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Shaping my world one post at a time.

Underground - A Merfolk Secret / Ch. 4

M.N. Arzu


It's time to see what the other members of the I-Know-A-Merman club have been doing...

You can read Chapter 1 here, in case you've been missing all the fun!


Andrew Summers’s life had drastically changed in the last year. Not only had he been called to treat a merman by the United Nations back in September, he now was the personal physiotherapist to one of the richest families in the world, which meant little when compared with the fact that he got to work with merfolk on a daily basis.

   He loved Chris’s enthusiasm and dedication to his rehabilitation, and he also loved the tight friendship he’d developed with the other human members of the I-know-a-merman club, but if there was one thing that still felt awkward, it was dealing with Chris’s dad, Julian Brooks.

   At least you’re not meeting with Drake, he told himself as Julian’s senior secretary guided him to Julian’s office. In the months since he’d been working with Christopher, Julian had had few words with him, and never in private—much less at his office.

   “He’s finishing up a meeting, but he’ll be right with you,” the older woman said, opening the door to an office that was twice as big as his apartment. For someone who had lived at least a century, Julian’s sense of style was quite modern. A tinted glass wall gave way to an impressive sight of New York City, and black sofas invited him to sit and admire it.

   The air conditioner was set at its max here, as it was in their home, because merfolk needed cold environments to thrive. By now, Andrew’s wardrobe had a healthy amount of sweaters to deal with that.

   “Mr. Summers,” Julian said a moment later, as he finished signing something his secretary was holding.

   “Mr. Brooks,” Andrew said, extending a hand. Julian shook it with a ghost of a smile.

   “It does make us sound too formal,” he said, as the doors were closed behind him. “Can I offer you something to drink, Andrew?”

   With the way Andrew’s heart was racing, he wanted to say yes, but it would hardly look professional. “Just water, thank you.”

   “I’m sure this meeting came as a strange request,” Julian said a moment later, handing Andrew a cool glass of water. Sitting down, it somehow felt as if he was about to be given an employee evaluation, and he had no idea how it was going to go.

   “I can’t say I’m not intrigued.”

   “I’ve been meaning to talk with you for a while, but things seemed to keep happening,” Julian started, choosing his words carefully. “I’ve been watching Chris, and he’s still struggling. He keeps saying everything’s going fine, but I can see he’s in pain. I know I’m putting you in a difficult position between disclosing your patient’s information and helping him out, but if there’s anything I can do to help you, I’ll gladly give it to you. And it might not even be something tangible, but rather ideas, any questions you might have that only a merman can answer…?”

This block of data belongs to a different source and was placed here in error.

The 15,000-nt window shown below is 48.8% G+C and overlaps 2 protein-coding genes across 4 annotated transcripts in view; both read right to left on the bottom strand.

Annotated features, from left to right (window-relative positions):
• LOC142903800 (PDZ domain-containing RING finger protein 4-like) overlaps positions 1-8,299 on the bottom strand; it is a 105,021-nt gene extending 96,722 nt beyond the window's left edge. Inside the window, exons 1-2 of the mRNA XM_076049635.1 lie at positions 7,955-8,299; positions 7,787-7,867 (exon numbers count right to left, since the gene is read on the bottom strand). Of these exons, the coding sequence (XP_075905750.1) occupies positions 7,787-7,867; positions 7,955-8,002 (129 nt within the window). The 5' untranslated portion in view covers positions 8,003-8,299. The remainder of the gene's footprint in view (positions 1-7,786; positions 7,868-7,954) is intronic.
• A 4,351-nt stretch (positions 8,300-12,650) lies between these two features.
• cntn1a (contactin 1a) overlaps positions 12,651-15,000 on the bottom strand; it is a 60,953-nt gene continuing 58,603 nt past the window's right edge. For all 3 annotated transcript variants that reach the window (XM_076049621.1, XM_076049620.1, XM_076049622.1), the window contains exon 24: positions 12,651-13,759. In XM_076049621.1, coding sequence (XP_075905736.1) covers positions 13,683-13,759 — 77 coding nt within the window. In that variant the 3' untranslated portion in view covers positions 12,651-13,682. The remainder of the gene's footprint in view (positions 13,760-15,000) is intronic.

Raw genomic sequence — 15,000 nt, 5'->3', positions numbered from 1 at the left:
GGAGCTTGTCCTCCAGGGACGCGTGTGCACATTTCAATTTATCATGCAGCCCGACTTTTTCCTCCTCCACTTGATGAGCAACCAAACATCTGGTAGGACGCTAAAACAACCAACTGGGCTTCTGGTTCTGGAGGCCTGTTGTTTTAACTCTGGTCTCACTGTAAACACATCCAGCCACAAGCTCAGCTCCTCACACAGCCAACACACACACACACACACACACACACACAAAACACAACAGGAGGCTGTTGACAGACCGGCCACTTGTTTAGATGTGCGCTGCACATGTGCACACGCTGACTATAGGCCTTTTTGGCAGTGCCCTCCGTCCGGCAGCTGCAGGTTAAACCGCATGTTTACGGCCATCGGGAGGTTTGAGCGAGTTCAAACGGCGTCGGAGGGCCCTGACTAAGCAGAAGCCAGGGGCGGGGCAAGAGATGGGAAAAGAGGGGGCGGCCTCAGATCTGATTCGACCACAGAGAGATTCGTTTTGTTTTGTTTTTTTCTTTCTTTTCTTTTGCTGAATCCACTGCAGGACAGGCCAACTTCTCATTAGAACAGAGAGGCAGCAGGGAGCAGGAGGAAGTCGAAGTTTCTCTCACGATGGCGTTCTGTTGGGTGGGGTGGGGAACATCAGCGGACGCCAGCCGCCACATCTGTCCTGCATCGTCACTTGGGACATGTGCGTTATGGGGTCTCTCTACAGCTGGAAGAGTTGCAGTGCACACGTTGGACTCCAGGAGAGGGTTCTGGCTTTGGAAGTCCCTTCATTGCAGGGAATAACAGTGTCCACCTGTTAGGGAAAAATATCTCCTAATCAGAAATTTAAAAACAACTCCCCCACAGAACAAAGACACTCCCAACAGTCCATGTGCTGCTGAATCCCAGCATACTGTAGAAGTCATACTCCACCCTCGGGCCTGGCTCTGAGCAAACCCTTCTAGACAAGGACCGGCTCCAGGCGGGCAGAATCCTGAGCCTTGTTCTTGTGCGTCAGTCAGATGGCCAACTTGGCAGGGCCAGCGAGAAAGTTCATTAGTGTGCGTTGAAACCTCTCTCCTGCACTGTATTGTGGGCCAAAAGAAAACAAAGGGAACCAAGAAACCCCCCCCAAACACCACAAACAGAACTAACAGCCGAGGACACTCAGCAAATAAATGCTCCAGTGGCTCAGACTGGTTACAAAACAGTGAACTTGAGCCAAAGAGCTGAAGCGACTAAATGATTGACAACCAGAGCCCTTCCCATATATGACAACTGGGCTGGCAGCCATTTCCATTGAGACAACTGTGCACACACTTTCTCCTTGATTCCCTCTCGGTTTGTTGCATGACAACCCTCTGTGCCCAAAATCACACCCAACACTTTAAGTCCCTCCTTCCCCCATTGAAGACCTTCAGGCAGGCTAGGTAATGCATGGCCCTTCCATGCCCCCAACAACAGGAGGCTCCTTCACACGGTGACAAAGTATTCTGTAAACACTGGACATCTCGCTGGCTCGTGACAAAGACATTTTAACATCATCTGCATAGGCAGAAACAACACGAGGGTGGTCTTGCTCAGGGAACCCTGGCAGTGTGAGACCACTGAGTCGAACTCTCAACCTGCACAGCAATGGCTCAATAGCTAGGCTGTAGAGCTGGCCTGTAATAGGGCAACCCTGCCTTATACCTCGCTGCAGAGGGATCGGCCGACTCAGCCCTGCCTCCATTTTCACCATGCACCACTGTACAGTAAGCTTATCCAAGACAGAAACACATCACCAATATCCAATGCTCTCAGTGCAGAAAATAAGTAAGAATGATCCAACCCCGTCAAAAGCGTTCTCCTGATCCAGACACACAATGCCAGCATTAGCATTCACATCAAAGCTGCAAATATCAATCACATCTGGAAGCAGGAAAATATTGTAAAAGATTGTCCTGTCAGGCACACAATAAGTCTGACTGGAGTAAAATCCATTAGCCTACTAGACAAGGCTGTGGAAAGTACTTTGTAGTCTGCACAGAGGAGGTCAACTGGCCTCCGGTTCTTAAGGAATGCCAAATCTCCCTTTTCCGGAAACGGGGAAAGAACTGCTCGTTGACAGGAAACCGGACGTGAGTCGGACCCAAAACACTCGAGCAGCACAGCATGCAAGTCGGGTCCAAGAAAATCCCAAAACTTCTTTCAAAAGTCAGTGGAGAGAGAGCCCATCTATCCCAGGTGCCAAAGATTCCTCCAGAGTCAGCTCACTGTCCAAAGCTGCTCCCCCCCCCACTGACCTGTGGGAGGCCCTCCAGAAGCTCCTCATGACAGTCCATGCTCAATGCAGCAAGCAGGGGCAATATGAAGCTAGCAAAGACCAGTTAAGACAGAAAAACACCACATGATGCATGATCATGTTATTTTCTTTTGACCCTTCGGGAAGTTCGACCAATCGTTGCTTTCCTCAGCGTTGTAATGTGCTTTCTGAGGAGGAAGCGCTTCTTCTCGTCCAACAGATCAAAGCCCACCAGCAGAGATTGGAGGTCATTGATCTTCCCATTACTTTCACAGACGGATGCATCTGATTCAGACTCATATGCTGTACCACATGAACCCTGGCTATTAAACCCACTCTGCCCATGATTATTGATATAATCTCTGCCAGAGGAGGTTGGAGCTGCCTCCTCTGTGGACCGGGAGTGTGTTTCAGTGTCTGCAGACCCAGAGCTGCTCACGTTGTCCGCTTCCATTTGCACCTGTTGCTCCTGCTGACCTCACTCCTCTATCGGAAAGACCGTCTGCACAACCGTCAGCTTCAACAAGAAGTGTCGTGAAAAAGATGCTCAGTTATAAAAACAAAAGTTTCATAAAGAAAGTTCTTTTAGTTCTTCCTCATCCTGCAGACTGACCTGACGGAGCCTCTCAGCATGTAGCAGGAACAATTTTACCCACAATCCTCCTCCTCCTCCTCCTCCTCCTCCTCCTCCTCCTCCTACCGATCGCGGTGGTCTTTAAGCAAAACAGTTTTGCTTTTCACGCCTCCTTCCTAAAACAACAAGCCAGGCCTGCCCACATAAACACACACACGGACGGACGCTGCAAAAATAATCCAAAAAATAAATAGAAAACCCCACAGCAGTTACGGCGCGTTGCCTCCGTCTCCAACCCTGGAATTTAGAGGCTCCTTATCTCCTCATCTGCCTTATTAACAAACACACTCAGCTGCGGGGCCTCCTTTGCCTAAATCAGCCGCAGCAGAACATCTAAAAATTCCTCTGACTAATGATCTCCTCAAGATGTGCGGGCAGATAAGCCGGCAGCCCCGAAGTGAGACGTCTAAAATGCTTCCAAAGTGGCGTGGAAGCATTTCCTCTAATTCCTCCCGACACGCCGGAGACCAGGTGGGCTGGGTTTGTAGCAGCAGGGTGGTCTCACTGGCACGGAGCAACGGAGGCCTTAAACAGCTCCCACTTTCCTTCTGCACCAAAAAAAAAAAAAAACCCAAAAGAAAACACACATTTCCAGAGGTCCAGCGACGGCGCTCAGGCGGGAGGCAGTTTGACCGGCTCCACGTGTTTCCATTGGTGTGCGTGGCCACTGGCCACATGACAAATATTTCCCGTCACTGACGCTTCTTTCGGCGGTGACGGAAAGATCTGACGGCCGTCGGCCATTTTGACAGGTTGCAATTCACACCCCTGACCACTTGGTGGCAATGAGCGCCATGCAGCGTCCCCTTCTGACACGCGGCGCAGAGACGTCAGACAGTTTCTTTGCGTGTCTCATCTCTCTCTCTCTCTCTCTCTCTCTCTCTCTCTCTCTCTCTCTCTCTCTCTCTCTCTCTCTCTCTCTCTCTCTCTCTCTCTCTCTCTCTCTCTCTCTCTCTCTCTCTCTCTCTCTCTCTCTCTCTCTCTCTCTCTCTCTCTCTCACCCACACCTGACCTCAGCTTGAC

The question lingered in the air, expectant. Andrew had heard similar questions from parents of children, and he had to remind himself that, in merfolk society, Christopher was still considered a minor. Julian was gracious enough to understand that Andrew might very well refuse to share any details that Christopher might not want him to disclose, but he also had a point: Chris was a unique patient, and Andrew had no resources to use and no colleagues to compare notes with.

   “Chris is a wonderful patient,” Andrew said with all confidence. “He does his exercises, and he keeps with the routine. He’s invested in his recovery like no one I’ve ever worked with before.”

   “But…” Julian said, having no problem reading where Andrew was going.

   “But like you suspect, he’s stuck in his progress.”

   Chris hadn’t made any significant improvement in the past couple of months, but it wasn’t for lack of trying. “To be honest, Mr. Brooks—”

   “Julian, please.”

   “—to be honest, Julian, I’m running out of ideas. I know how the human body works, but all I have are educated guesses of how your bodies work. We’ve been working with his tail instead of his legs in the past weeks, and it does feel promising, it’s just that I don’t know how to guide him there. Your tails are not sea lion tails, or dolphin tails. I just don’t have a point of reference.”

   “You need to study how a merfolk body naturally works, without injuries.”

   “That would be ideal, yes, but I—I understand,” he added, not wanting to sound like a greedy mad scientist. “You don’t want your secrets exposed, and with the government knowing about you—”

   “Let me worry about them,” Julian said, slightly amused. “Before we go into detail about what you need to help my son, there’s something else I was hoping we could discuss. Have you noticed a change in his mood recently?”

   “With his therapy?”

   “In general. I know you didn’t know Chris from before ORCAS, but that might mean that you’re better qualified to notice it.”

   “Chris is one of the most positive people I’ve ever known,” Andrew said, frowning.

   “It drives his brothers insane, that’s for sure,” Julian said with affection. “He hasn’t been sleeping much lately,” he confided a moment later. “He’s trying to be subtle about it. He’s been trying to catch up with napping after you go in the afternoons.”

   “He’s been worn out, you’re right,” Andrew said, thinking back on the last couple of weeks.

   “Distracted,” Julian added. “He’s been…quiet. Not enough that his brothers have picked up on it, but…”

   “But he’s your son, so you’ve noticed.”

   Julian nodded once, exhaling as if admitting this was a heavy burden. “Maybe I’m imagining it, and this is not something I want Chris to worry about. I just thought that if someone would notice it at all, it would be you.”

   “I’ll pay closer attention.”

   “Thank you. I really appreciate everything you’ve done for him. We don’t take lightly the fact that you’ve kept our secret.”

   “It’s not been a problem at all.”

   “And I’m not taking lightly Chris’s full recovery, either. You said you needed to study a healthy body. What, exactly, do you need?”

   A long list of what he needed flashed in his mind, and he was sure that at least half of it was not going to be met with such eager eyes. “I think…I think we need to call Gwen.”